What is it?
In this article, you will learn what Linux is, where it came from, what its distribution is and some of the reasons that it is favored for certain applications and projects over other operating systems.

Linux is an Operating System

First and foremost, it is an operating system. An operating system is simply a collection of software that manages hardware resources and provides an environment where applications can run. The operating system allows applications to store information, send documents to printers, interact with users and other things.

Linux is a Kernel

Linux is also a kernel. Typically, when the term “Linux” is used, it refers to the its operating system as a whole. However, it can refer to just the Linux kernel as well. The Linux kernel is the core or the heart of the operating system. It’s the layer that sits between the hardware and applications. Said another way, it’s the intermediary between software and hardware. However, to have a useful operating system, you need other components in addition to the kernel. These components can include system libraries, graphical user interfaces, email utilities, web browsers and other programs.

Linux Was Created by Linus Torvalds

Linus Torvalds created it when he was a student at the University of Helsinki, studying computer science. In early 1991 he purchased an IBM-compatible personal computer that came with the MS-DOS operating system. Linus wasn’t satisfied with MS-DOS and wanted to use a UNIX operating system like he was accustomed to at the University. When he set out to obtain a copy of UNIX for his personal use, he found that the least expensive UNIX he could buy was about $5,000 USD. Driven by the desire to run a UNIX-like operating system on his personal computer, he set out to create it. Linus and over 100 developers worked on it over the next couple of years and in March 1994, version 1.0 of the Linux kernel was released.

Linux is Open Source Software

It is open source software. This means that anyone can use, copy, study and change the software in any way they chose so long as the source code is openly shared with others. To date, thousands of people have made improvements to it. With this being free and open source software, it has led to the rise of distributions. In every case, the source code is free, but in some cases, the distribution is not free – the binaries, the compiled code is not free. For example, you have to pay a license in order to run Red Hat Enterprise Linux. However, Red Hat releases their source code for anyone to download.

It Is Not Unix, but It Is a Unix-Like Operating System
Again, it is not a UNIX-derivative. It was written from scratch. However, many of the commands that are found on it are also found in UNIX. If you have any experience on UNIX systems, you’re going to feel right at home on a Linux system.

Linux Distro = Linux Kernel + Additional Software

A Linux distribution is the Linux kernel and a collection of software that, together, create an operating system. Each distribution has its own goals and areas of focus. Your choice of distribution will depend on what you’re trying to accomplish. There are distributions that are commercial. These commercial Linux distributions are backed by corporations, and you can buy support from them. There are non-commercial Linux distributions. These are maintained by a community of volunteers. You have Linux distributions that are designed for server use, others that are designed for desktop use, some that are focus on research and science. There are others that are focused on multimedia production. There are literally hundreds of Linux distributions.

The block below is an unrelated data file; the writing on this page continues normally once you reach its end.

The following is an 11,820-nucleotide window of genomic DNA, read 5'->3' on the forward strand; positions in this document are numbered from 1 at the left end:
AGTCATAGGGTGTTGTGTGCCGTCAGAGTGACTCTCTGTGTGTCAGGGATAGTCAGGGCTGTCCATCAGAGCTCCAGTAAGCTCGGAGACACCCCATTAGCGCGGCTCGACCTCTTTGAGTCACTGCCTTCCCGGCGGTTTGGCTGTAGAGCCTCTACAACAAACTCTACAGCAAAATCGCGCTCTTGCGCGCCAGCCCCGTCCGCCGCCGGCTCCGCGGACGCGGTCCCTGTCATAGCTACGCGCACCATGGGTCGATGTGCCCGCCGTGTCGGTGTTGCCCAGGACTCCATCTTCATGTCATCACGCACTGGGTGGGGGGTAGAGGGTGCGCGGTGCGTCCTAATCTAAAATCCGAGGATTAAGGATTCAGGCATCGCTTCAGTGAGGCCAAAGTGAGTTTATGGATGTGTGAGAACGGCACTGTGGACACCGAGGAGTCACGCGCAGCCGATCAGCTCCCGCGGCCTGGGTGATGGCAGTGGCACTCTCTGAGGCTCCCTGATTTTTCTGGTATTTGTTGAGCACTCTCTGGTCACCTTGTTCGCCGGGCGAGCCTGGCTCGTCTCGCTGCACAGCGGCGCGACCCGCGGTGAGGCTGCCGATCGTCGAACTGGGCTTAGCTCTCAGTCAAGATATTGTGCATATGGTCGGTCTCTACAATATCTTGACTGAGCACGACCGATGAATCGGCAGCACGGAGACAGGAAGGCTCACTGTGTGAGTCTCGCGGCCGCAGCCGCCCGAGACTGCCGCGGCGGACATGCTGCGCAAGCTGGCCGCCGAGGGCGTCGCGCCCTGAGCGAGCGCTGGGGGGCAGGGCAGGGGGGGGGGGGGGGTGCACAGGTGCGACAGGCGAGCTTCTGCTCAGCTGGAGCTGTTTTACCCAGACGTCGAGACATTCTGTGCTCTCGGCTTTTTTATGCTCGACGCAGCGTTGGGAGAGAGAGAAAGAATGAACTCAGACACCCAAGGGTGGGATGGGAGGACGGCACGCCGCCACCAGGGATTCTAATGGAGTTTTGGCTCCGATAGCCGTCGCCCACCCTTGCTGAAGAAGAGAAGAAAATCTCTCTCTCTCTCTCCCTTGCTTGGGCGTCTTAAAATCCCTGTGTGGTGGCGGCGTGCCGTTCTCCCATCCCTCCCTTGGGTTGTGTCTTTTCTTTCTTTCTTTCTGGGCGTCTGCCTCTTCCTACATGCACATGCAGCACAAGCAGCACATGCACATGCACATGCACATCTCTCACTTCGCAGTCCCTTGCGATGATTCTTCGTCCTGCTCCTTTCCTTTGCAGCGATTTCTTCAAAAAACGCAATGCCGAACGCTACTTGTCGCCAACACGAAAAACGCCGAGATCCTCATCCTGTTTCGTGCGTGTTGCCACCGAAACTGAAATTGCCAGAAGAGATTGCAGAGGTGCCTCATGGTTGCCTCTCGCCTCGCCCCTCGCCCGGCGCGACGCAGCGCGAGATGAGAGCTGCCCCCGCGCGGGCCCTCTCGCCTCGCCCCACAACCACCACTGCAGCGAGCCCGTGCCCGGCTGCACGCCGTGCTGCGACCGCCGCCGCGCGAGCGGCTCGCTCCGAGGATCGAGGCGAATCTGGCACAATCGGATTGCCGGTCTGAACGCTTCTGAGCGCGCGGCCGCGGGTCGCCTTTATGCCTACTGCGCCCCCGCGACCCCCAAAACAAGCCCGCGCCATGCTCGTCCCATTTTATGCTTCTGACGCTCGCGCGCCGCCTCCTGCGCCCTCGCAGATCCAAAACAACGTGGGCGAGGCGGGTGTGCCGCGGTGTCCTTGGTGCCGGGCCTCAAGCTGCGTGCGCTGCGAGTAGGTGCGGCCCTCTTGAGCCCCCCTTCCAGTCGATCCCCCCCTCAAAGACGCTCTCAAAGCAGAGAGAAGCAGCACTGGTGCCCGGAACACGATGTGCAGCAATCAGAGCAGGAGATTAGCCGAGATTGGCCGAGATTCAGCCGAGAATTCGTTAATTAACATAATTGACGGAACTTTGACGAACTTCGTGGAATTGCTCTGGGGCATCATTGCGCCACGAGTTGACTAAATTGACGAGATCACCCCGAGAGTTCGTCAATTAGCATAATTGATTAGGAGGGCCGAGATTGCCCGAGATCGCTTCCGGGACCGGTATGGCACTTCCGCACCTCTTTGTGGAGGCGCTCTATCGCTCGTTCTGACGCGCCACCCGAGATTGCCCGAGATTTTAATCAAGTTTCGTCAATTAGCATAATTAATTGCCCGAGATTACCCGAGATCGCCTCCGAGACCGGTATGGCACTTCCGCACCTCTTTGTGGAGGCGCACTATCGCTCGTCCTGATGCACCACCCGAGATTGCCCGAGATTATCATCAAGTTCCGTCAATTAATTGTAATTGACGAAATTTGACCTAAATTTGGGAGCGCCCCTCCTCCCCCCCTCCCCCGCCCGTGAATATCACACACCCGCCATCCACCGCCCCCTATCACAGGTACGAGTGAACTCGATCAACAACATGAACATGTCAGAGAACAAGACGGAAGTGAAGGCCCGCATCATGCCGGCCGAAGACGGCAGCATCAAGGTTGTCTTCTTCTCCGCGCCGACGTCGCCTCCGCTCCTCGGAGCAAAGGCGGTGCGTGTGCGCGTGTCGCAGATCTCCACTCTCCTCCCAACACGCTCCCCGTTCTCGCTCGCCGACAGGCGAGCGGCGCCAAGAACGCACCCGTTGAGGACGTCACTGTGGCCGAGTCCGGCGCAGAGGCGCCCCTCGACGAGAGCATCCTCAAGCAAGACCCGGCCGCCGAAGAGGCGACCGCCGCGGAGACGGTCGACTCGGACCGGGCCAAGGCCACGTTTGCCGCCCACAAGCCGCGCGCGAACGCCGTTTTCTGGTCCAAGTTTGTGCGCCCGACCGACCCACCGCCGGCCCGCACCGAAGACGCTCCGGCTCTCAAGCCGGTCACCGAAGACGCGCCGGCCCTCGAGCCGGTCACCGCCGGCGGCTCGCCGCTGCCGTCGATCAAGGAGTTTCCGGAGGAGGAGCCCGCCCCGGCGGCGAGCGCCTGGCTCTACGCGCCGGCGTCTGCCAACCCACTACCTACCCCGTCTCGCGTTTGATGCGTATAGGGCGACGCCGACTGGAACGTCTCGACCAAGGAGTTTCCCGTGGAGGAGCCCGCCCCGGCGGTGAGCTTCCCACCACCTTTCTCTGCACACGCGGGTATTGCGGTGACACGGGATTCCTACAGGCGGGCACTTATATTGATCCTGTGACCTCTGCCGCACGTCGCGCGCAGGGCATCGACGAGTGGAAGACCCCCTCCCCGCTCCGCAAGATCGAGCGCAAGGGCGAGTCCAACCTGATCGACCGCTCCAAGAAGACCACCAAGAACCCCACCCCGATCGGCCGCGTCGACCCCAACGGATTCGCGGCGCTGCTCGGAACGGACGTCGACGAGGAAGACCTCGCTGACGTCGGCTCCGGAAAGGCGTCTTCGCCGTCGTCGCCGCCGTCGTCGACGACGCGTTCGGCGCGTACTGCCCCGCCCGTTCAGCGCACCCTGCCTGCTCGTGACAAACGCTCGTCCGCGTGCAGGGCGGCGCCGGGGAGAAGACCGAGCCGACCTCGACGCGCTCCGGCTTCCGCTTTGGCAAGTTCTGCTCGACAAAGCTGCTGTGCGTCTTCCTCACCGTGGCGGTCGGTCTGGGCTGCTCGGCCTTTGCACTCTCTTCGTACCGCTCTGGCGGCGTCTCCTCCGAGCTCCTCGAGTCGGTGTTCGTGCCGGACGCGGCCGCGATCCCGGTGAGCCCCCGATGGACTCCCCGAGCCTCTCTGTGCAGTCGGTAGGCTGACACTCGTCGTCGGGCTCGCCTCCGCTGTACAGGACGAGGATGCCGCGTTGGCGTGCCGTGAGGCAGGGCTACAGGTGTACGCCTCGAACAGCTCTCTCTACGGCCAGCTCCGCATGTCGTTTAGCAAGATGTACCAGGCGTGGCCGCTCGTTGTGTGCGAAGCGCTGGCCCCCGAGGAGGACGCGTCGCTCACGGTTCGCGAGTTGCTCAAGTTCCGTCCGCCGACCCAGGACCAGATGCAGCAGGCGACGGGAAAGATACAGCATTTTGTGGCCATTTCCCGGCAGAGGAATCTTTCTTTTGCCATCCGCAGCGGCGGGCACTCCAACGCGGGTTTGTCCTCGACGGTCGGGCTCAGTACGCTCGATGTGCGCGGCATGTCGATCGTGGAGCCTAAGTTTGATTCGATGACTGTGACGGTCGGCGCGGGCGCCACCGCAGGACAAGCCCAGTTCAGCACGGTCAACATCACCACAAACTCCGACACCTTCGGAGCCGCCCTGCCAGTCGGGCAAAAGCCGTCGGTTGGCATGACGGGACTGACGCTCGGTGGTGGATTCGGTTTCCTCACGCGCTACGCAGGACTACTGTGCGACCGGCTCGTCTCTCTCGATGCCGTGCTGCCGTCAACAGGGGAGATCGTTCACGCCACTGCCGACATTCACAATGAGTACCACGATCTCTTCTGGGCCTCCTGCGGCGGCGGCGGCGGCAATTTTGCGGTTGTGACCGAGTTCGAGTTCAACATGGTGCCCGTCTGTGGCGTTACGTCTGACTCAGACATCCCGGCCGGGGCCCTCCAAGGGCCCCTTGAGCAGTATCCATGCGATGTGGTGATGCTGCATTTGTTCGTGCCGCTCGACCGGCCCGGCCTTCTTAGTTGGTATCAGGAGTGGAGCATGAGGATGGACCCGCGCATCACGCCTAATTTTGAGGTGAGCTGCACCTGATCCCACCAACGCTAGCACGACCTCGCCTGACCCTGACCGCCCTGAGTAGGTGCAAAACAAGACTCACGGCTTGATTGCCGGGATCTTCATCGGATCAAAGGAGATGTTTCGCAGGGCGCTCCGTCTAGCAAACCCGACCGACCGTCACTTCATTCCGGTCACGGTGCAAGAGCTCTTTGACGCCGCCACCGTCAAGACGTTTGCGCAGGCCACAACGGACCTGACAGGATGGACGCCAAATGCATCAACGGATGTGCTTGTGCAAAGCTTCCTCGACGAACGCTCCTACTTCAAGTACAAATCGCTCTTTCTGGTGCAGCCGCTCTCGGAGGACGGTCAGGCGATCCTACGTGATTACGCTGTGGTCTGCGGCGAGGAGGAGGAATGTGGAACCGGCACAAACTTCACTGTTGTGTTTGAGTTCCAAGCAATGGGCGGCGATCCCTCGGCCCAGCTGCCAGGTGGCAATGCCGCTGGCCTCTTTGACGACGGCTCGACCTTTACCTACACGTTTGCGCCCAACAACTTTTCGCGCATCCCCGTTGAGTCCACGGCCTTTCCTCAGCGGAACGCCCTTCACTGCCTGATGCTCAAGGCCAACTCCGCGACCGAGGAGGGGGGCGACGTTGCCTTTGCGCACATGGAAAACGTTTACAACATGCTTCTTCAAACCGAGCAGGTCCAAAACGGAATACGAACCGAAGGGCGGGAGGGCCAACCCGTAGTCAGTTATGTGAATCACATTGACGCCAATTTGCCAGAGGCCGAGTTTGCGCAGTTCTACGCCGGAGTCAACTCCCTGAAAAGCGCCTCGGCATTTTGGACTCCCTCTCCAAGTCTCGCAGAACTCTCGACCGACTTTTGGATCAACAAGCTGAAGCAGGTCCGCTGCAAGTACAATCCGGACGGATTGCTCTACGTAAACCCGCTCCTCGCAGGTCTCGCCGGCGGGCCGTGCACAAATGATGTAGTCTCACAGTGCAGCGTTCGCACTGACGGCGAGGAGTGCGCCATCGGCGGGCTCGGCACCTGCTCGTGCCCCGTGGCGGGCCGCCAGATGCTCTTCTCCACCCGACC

Why Would You Want to Run Linux?

It runs on many hardware platforms, from dedicated networking devices to phones to personal computers and even super computers. Proprietary UNIX operating systems typically only run on their hardware from their company. For example, HP-UX only runs on HP servers, AIX only runs on IBM servers. It can run on HP, IBM and other servers. It was developed on PC hardware using Intel processors. Over time, It has been ported to more hardware platforms than any other operating system.

Linux is Lightweight and Stable

The small footprint of it allows it to run on older hardware or on embedded systems. Also, it is known for being stable, reliable and secure. This makes it a great source for servers that need to continuously run without downtime.

It has traditionally been used for server applications. it can be used to host websites, act as file servers and even run database software. It doesn’t have to be used as a server though. Many people find this to be a good everyday operating system that they use on their personal desktops.

Linux is Free

Not only is the source code freely available, but you can run it on your hardware without having to be pay a licensing fee in many cases. However, if your business depends on servers that are running it, having a commercial Linux distribution which you pay for and having someone that can provide support can be well worth your while.

Linux is typically not as costly as the proprietary UNIX operating systems. It is also free in the sense that you can use it for any purpose, and you can modify it to fit your needs if you so desire. There are also many free software applications that run on it. Many of these free applications were written with it in mind.

Linux, in Summary

Let’s recap what we’ve gone over in this article. First, we learned that it is an operating system. When someone says the word “Linux” without a qualifier, more than likely they are talking about the entire operating system. However, it is also a kernel. When people speak of the kernel, they are typically specific and say “the Linux kernel.”


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